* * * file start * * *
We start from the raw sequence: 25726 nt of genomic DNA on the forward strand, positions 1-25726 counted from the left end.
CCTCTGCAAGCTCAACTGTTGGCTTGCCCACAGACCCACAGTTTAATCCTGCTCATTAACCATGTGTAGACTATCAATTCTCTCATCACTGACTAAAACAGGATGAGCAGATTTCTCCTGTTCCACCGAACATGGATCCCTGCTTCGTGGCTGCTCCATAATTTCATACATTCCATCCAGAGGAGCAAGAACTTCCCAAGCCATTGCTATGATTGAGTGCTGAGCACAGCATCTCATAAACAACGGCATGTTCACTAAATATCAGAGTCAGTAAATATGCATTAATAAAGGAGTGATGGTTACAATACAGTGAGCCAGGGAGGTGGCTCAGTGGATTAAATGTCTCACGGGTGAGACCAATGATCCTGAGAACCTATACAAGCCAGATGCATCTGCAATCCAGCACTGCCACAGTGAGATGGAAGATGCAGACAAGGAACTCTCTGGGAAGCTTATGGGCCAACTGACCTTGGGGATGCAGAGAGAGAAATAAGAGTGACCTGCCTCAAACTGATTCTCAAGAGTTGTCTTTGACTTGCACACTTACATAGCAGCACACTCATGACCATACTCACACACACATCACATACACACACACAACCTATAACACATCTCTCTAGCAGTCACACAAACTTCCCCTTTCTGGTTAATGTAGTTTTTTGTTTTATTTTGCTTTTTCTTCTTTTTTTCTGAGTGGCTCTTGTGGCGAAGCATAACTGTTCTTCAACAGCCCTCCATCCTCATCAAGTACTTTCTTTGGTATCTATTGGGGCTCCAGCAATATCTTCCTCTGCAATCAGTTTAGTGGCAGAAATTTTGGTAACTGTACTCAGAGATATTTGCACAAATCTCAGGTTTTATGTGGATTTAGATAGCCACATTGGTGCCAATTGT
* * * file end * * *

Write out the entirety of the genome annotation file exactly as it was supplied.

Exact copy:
We start from the raw sequence: 25726 nt of genomic DNA on the forward strand, positions 1-25726 counted from the left end.
CCTCTGCAAGCTCAACTGTTGGCTTGCCCACAGACCCACAGTTTAATCCTGCTCATTAACCATGTGTAGACTATCAATTCTCTCATCACTGACTAAAACAGGATGAGCAGATTTCTCCTGTTCCACCGAACATGGATCCCTGCTTCGTGGCTGCTCCATAATTTCATACATTCCATCCAGAGGAGCAAGAACTTCCCAAGCCATTGCTATGATTGAGTGCTGAGCACAGCATCTCATAAACAACGGCATGTTCACTAAATATCAGAGTCAGTAAATATGCATTAATAAAGGAGTGATGGTTACAATACAGTGAGCCAGGGAGGTGGCTCAGTGGATTAAATGTCTCACGGGTGAGACCAATGATCCTGAGAACCTATACAAGCCAGATGCATCTGCAATCCAGCACTGCCACAGTGAGATGGAAGATGCAGACAAGGAACTCTCTGGGAAGCTTATGGGCCAACTGACCTTGGGGATGCAGAGAGAGAAATAAGAGTGACCTGCCTCAAACTGATTCTCAAGAGTTGTCTTTGACTTGCACACTTACATAGCAGCACACTCATGACCATACTCACACACACATCACATACACACACACAACCTATAACACATCTCTCTAGCAGTCACACAAACTTCCCCTTTCTGGTTAATGTAGTTTTTTGTTTTATTTTGCTTTTTCTTCTTTTTTTCTGAGTGGCTCTTGTGGCGAAGCATAACTGTTCTTCAACAGCCCTCCATCCTCATCAAGTACTTTCTTTGGTATCTATTGGGGCTCCAGCAATATCTTCCTCTGCAATCAGTTTAGTGGCAGAAATTTTGGTAACTGTACTCAGAGATATTTGCACAAATCTCAGGTTTTATGTGGATTTAGATAGCCACATTGGTGCCAATTGT